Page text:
The Rickshaw Challenge and Round Table India Team Up to Transform Schools
Over the past nine years, the Rickshaw Challenge has drawn more than 1,500 people from across the globe to India, where they have donned wacky costumes to dodge potholes, cows, motorbikes, and more from behind the wheel of an auto-rickshaw.
What many also have done is used their unconventional holiday to help Indian kids have a more positive and productive educational experience by raising funds for the exclusive charity partner of the Rickshaw Challenge, Madras Midtown Round Table 42 (MMRT 42), one of 200 “Tables “in the Round Table India (RTI) network. RTI, which provides young men with social and civic opportunities, is committed to reaching one million children through its classroom-building initiative, Freedom through Education.
The partnership began when Chennai businessman and MMRT 42 “Tabler” Sandeep Mall met Rickshaw Challenge Founder Aravind Bremanandam through a former “Tabler,” and participated in the first Classic Run. It always has been important to Aravind, a social worker by training, that the Rickshaw Challenge (and his other rallies) benefits communities along the routes.
“We believe that a big part of the spirit of adventure is spreading happiness by giving back to people who do not share our advantages, and leaving the places we visit better off than when we arrived,” says Aravind. “We encourage our adventurers to take part in our charity efforts with in-kind donations or by fundraising, and have found it’s usually a high point of their experience.”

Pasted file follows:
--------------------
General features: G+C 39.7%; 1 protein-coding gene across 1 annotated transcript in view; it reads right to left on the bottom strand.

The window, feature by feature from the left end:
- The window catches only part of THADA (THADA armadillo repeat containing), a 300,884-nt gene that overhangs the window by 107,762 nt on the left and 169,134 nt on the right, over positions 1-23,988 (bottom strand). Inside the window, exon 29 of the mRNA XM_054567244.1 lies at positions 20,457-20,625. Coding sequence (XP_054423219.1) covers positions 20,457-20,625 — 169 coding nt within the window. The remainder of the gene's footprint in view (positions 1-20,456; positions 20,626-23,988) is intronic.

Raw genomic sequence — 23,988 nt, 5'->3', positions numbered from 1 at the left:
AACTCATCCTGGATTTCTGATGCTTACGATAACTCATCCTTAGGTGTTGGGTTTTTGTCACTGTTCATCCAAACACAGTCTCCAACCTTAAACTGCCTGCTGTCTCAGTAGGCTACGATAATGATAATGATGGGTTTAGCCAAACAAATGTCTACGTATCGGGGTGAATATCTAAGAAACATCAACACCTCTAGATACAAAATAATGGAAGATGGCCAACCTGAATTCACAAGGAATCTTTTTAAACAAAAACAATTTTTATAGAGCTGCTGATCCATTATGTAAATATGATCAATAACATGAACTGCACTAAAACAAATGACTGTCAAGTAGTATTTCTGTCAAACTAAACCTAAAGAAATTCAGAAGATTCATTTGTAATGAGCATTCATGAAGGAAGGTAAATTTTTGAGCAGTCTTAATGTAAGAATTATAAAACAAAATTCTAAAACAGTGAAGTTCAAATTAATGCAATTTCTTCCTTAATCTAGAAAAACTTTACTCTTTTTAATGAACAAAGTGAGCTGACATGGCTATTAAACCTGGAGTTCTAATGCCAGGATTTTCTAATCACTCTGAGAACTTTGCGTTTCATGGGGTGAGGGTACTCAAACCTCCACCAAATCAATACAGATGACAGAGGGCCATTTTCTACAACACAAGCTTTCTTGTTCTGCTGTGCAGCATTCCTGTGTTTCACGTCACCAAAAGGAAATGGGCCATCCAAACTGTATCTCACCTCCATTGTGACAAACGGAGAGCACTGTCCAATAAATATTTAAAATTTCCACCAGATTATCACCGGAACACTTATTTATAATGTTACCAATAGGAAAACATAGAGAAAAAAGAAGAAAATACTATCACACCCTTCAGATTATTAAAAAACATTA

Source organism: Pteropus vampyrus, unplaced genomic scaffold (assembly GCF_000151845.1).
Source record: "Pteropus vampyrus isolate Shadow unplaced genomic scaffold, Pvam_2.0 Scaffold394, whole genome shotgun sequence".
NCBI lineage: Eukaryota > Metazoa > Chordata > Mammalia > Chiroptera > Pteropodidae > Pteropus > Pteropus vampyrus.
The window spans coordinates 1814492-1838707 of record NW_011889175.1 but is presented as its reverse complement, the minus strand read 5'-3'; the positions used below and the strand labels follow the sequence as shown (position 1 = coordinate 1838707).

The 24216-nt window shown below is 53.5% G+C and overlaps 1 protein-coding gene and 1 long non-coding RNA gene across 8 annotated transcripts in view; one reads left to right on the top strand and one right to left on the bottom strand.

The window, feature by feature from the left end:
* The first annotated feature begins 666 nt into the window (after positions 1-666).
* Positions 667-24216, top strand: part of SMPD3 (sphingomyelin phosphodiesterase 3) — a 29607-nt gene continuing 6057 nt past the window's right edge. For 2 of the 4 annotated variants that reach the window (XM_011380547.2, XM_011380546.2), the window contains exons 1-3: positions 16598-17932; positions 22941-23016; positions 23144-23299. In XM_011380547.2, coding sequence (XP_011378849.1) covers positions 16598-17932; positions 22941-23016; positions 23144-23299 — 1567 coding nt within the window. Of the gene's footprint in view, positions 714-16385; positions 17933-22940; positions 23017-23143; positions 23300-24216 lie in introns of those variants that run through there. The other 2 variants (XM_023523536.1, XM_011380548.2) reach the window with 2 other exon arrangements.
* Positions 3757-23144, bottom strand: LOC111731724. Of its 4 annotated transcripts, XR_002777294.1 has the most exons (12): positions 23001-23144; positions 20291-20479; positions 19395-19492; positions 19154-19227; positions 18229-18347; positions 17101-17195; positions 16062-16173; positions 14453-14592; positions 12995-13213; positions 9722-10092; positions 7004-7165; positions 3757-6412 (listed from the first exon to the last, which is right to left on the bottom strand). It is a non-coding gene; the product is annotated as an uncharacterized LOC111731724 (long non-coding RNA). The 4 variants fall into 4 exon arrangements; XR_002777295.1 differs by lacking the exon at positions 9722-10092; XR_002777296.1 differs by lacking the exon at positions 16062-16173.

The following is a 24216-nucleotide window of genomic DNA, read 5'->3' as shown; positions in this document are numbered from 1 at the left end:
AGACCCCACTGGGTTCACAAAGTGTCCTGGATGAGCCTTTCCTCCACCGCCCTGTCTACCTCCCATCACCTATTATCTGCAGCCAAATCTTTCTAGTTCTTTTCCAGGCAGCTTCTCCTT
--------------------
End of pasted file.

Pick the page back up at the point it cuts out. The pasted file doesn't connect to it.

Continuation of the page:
The partnership started small and grew slowly, but to date, Rickshaw Challenge teams have raised nearly $300,000 for schools where, according to Sandeep, “good stuff is happening, but poor infrastructure is holding them back.” He explains many students in India have to sit outside or on the ground to learn, and if there are buildings, many are in poor condition, with no fans to provide relief from the heat. “You would be roasted,” he says.
“We all wanted to give something back and fundraise for a worthy cause that had children and education core to its goals,” says Tuk the Challenge organizer Derek Vann on the team’s GIVEasia page. “We wanted to fundraise in a unique way that would push us to the limits, and at the same time, be fun and rewarding.”
Rickshaw Challenge teams also visit schools in Chennai and other cities along the rally’s five different routes – coordinated through the RTI network by MMRT 42 – gifting school supplies and sports equipment, and playing with the kids.
“Getting to visit the schools, meet the children, and give our donations of school supplies directly to them was a highlight of our time in India,” says Classic Run 2015 participant Glenn Kelly of team The Trashbag. “Seeing the excitement as 40 crazy westerners turned up in multi-colored rickshaws is something I’ll never forget. And just having an hour to speak and interact with the kids gave me a wonderful insight into life in India today.” (Glenn captured a Tuticorin school visit in this fun video.)